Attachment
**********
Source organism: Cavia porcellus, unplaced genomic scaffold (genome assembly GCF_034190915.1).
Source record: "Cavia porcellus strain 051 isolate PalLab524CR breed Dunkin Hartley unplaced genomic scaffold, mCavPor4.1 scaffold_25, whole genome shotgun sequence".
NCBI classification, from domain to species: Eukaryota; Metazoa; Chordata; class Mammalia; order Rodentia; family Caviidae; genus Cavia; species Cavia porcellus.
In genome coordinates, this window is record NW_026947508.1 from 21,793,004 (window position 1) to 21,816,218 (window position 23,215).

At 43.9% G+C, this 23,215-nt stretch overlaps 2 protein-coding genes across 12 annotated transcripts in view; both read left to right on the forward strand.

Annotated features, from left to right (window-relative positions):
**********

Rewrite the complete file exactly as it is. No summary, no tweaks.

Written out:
Source organism: Cavia porcellus, unplaced genomic scaffold (genome assembly GCF_034190915.1).
Source record: "Cavia porcellus strain 051 isolate PalLab524CR breed Dunkin Hartley unplaced genomic scaffold, mCavPor4.1 scaffold_25, whole genome shotgun sequence".
NCBI classification, from domain to species: Eukaryota; Metazoa; Chordata; class Mammalia; order Rodentia; family Caviidae; genus Cavia; species Cavia porcellus.
In genome coordinates, this window is record NW_026947508.1 from 21,793,004 (window position 1) to 21,816,218 (window position 23,215).

At 43.9% G+C, this 23,215-nt stretch overlaps 2 protein-coding genes across 12 annotated transcripts in view; both read left to right on the forward strand.

Annotated features, from left to right (window-relative positions):